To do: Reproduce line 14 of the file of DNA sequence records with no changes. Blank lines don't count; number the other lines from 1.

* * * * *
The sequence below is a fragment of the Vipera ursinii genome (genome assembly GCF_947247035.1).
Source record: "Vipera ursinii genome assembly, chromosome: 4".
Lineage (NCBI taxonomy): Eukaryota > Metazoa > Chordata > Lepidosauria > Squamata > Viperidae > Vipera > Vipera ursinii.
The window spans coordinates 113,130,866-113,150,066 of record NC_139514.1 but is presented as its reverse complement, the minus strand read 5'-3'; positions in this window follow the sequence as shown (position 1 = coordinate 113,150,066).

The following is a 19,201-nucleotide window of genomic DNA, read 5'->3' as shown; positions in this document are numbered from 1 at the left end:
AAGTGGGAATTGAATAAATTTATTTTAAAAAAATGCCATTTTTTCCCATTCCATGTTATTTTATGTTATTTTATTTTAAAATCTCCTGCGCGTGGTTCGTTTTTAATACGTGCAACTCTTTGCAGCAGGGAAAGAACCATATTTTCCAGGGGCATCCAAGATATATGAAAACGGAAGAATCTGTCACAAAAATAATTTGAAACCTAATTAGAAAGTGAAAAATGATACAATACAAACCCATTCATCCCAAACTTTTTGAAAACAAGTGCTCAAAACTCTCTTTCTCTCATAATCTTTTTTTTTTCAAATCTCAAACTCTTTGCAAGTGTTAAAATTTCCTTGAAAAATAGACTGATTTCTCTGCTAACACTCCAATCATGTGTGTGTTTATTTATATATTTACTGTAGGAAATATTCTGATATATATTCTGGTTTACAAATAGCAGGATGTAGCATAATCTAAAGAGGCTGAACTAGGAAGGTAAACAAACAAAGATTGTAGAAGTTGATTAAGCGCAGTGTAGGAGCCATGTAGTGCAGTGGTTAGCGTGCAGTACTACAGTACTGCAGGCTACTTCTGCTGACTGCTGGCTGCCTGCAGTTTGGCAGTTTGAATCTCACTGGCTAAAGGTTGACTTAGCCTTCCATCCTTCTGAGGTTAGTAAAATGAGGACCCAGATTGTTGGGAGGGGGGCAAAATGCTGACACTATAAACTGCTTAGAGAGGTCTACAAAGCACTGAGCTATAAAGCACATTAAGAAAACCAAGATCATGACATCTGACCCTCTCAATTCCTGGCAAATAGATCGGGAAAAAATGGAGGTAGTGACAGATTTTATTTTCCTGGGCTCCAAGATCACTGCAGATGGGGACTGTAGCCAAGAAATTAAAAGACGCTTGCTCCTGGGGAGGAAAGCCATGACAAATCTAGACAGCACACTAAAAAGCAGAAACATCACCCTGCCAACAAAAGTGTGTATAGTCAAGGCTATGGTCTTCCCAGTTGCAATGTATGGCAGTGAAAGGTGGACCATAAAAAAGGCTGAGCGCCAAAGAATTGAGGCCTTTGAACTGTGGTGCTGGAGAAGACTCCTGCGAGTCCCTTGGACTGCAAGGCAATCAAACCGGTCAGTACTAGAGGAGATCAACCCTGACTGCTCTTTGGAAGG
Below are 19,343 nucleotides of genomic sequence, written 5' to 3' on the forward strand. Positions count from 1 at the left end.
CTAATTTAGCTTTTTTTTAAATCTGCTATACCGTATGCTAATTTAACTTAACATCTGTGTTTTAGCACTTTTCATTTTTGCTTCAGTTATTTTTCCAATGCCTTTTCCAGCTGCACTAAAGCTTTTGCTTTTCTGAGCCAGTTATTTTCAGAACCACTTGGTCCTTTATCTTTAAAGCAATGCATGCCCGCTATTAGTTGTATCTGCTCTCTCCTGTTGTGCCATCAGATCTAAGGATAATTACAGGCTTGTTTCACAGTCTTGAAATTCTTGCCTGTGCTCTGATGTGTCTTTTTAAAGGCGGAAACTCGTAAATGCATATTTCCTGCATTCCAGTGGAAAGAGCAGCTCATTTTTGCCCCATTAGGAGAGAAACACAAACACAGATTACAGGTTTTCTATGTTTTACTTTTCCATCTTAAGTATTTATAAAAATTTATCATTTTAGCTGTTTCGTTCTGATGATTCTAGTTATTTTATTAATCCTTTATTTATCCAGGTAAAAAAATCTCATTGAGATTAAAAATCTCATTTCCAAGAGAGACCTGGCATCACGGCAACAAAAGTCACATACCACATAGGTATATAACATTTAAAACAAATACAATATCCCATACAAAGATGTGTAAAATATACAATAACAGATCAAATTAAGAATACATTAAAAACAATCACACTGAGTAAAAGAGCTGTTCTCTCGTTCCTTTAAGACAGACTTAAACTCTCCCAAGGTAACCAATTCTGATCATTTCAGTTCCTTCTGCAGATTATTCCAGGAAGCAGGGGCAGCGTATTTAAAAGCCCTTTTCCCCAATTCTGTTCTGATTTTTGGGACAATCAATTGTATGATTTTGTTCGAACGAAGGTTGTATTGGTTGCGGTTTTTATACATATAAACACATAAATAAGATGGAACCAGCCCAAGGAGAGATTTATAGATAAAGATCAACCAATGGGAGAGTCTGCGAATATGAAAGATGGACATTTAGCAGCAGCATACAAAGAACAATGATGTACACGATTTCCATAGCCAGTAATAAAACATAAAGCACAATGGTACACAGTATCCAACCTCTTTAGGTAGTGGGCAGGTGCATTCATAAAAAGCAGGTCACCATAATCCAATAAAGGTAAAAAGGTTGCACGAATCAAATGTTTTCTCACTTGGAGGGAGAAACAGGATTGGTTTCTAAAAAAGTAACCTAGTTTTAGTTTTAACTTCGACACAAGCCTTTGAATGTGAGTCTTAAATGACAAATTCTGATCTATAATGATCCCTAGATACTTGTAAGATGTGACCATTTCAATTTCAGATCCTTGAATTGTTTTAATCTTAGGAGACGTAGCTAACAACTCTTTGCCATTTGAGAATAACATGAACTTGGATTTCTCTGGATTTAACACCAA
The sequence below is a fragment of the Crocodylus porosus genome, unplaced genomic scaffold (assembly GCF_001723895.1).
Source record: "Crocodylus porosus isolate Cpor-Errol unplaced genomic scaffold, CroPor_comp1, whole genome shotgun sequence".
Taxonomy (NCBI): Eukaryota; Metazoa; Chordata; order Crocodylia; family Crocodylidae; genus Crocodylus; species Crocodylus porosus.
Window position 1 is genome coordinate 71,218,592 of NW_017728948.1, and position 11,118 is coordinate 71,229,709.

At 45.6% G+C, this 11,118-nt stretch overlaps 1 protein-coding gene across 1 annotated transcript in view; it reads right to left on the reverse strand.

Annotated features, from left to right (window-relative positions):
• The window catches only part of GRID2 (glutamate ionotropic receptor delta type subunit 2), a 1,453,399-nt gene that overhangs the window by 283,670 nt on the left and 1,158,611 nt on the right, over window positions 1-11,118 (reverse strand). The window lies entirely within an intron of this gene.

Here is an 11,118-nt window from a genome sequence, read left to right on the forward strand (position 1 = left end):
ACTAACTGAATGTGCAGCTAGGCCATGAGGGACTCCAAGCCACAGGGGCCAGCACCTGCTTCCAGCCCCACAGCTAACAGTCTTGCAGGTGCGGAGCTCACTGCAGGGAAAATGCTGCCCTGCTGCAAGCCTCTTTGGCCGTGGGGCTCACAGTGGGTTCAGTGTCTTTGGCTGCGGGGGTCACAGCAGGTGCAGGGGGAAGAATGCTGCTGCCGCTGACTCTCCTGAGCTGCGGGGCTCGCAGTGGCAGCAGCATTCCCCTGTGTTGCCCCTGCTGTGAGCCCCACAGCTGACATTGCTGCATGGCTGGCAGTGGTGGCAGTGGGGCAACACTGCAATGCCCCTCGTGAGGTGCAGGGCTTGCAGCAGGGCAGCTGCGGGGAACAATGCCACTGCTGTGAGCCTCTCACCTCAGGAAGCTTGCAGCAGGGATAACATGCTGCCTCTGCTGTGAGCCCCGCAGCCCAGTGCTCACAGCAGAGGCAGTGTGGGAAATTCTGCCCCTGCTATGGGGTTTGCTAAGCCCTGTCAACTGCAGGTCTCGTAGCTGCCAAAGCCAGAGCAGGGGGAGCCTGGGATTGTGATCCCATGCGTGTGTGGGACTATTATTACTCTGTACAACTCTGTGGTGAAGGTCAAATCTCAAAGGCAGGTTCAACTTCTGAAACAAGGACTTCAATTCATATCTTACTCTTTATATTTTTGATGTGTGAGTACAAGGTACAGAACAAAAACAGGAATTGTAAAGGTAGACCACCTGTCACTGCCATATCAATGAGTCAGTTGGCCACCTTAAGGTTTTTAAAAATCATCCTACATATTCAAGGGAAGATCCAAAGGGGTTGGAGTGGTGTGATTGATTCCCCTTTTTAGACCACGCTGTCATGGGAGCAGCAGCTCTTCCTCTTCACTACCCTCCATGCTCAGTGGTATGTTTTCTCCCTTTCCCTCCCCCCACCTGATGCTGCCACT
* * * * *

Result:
Annotated features, from left to right (window-relative positions):